A recent article declares, “Tired of war, thousands of Iraqis want to go to U.S.” What it fails to mention is who triggered all the bloodshed. Who made conditions in Iraq so intolerable that these people must flee?
You know who. Over and over again, the U.S. has instigated mayhem or carnage overseas, generating thousands if not millions of refugees, many of whom longing to escape, paradoxically, it seems, to the source of their suffering. You beat and humiliate me, so can I move in?
(From House Slave Syndrome by Vietnamese-American writer, Linh Dinh)
This is exactly what flashed through my mind as I read this EducationUSA Tweet First EducationUSA Fair in Iraq Attracts More Than 1,000 Students. According to an Institute of International Education (IIE) press release (note: the US State Department outsources EducationUSA marketing and other tasks to IIE), “More than 1,000 Iraqi students, eager to pursue their graduate studies in the United States, attended the first EducationUSA University Fair in Iraq last week. Students traveled from all across Iraq to meet representatives from 21 U.S. higher education institutions. The fair, sponsored by the U.S. Embassy in Baghdad and implemented by the Institute of International Education (IIE), took place in Erbil (Iraqi Kurdistan Region) from October 14-15, 2011. With the goal of increasing the number of Iraqi students at colleges and universities in the United States, this fair provided participating institutions with an opportunity to talk directly with interested students and share with them the programs and academic options available at American campuses.” Here is a copy of the fair guide.
While I’m all in favor of overseas study for all of the usual reasons and maybe then some, and have spent my entire career in international education, I couldn’t help but wonder about the many ironies at play here. Invade and occupy a country under false pretenses, destabilize its society, murder innocent civilians, wreak havoc on its economy, preside over a mass exodus of said country’s middle and upper classes and, now, EducationUSA to the rescue!
Here are the rhetorical questions of the week. Of those 1,000 young Iraqis who want to go to the US, I wonder what their post-graduation plans are? I wonder how many of them can honestly answer the consular officer’s question about their post-graduation plans? (I’m planning to go home to contribute to the development of my country.) How many will be in compliance with section 214(b) of the Section 214(b) of the Immigration and Nationality Act (INA), which reads Every alien shall be presumed to be an immigrant until he establishes to the satisfaction of the consular officer, at the time of application for admission, that he is entitled to a nonimmigrant status… Can you spell e-m-i-g-r-a-t-i-o-n and b-r-a-i-n d-r-a-i-n? Can you blame them?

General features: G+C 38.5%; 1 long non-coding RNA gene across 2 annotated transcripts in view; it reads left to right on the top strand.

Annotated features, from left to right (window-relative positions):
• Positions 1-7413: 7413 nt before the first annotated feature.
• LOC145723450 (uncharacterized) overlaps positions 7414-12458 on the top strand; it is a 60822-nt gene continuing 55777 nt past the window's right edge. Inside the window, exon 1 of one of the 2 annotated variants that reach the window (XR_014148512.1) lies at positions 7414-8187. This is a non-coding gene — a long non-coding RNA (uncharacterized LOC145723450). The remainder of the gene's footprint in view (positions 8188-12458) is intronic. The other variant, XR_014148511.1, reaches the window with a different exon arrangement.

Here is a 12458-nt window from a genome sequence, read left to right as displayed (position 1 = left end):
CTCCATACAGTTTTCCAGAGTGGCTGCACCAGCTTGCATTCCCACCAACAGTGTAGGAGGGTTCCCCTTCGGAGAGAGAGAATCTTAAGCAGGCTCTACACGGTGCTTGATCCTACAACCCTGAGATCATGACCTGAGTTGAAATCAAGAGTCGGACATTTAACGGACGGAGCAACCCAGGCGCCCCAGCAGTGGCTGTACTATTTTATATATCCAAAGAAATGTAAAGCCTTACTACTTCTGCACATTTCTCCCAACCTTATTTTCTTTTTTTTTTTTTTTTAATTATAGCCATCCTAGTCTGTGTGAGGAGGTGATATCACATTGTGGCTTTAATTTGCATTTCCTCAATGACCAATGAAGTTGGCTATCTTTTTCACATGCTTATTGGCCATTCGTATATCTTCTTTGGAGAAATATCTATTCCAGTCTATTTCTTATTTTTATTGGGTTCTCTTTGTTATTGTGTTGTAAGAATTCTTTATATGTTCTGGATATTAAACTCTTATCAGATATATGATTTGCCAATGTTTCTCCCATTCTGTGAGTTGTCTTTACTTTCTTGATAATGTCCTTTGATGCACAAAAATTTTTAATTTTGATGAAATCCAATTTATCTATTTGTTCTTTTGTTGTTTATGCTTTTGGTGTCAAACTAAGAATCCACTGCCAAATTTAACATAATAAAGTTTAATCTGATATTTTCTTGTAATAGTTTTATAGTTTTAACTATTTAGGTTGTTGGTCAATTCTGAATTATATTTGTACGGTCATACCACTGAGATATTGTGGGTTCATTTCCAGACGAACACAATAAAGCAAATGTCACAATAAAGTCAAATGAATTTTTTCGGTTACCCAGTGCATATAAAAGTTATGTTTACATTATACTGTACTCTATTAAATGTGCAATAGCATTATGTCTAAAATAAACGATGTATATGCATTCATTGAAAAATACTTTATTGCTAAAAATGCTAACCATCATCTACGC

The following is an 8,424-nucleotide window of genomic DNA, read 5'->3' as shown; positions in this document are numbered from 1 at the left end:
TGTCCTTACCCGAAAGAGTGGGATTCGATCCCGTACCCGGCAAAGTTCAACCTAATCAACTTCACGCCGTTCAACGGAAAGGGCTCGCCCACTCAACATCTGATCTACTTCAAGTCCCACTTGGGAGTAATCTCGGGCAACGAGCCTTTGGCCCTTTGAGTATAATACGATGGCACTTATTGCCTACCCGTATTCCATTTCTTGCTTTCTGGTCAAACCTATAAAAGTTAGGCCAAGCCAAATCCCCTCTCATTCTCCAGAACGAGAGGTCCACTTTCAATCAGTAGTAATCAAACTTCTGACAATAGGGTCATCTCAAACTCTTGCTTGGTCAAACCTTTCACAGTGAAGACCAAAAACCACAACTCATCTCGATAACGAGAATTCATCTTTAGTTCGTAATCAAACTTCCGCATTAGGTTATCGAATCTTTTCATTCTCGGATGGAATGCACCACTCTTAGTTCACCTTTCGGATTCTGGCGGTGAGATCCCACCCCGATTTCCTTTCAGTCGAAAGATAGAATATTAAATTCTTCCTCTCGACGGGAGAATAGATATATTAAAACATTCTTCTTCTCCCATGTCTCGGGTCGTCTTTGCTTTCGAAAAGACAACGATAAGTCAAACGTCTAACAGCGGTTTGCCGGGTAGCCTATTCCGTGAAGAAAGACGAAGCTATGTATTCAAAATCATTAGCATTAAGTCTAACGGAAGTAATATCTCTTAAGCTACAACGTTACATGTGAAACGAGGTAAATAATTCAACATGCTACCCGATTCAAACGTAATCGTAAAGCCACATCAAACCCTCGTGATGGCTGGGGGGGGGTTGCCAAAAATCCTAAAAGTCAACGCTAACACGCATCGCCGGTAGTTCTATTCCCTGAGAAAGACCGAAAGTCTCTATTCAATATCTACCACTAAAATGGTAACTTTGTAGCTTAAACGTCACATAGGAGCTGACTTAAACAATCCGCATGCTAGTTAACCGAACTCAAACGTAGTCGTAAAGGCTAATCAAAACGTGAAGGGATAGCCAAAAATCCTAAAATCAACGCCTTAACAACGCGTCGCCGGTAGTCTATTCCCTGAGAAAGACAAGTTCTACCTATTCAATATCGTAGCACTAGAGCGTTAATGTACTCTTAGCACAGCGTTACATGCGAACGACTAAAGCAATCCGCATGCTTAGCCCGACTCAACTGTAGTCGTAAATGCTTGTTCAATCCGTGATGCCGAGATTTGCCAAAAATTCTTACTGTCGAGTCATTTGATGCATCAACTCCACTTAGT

NOTE: Iraq – from ally to enemy to national security threat and back to ally in two decades. I seem to recall that then Special Envoy Donald Rumsfeld’s December 1983 visit to Baghdad led to the normalization of relations between the US and Iraq. I also seem to recall that the administrations of President Reagan and the first President Bush provided Iraq with intelligence and logistical support and authorized the sale of “dual use items” – those with military and civilian applications, including chemicals and germs (e.g., anthrax and bubonic plague).
In October 1989, President George H. W. Bush signed National Security Directive 26, which begins, “Access to Persian Gulf oil and the security of key friendly states in the area are vital to U.S. national security.” With respect to Iraq, the directive stated, “Normal relations between the United States and Iraq would serve our longer term interests and promote stability in both the Persian Gulf and the Middle East.”
A year later: Iraq transitions from ally to perennial thorn in the geopolitical side of the U.S. with the latter’s invasion of Kuwait and Saddam Hussein’s subsequent alleged plot to assassinate President George H. W. Bush. Bombing and devastating economic sanctions commence. Remember Madeleine Albright’s quote about the deaths of half a million Iraqi children?
“We have heard that a half million children have died,” said “60 Minutes” reporter Lesley Stahl, speaking of US sanctions against Iraq. “I mean, that’s more children than died in Hiroshima. And — and you know, is the price worth it?” Her guest, in May 1996, U.N. Ambassador Madeleine Albright, responded: “I think this is a very hard choice, but the price — we think the price is worth it.”
Pardon the digression, dear reader, but this is an issue that deserves some reflection.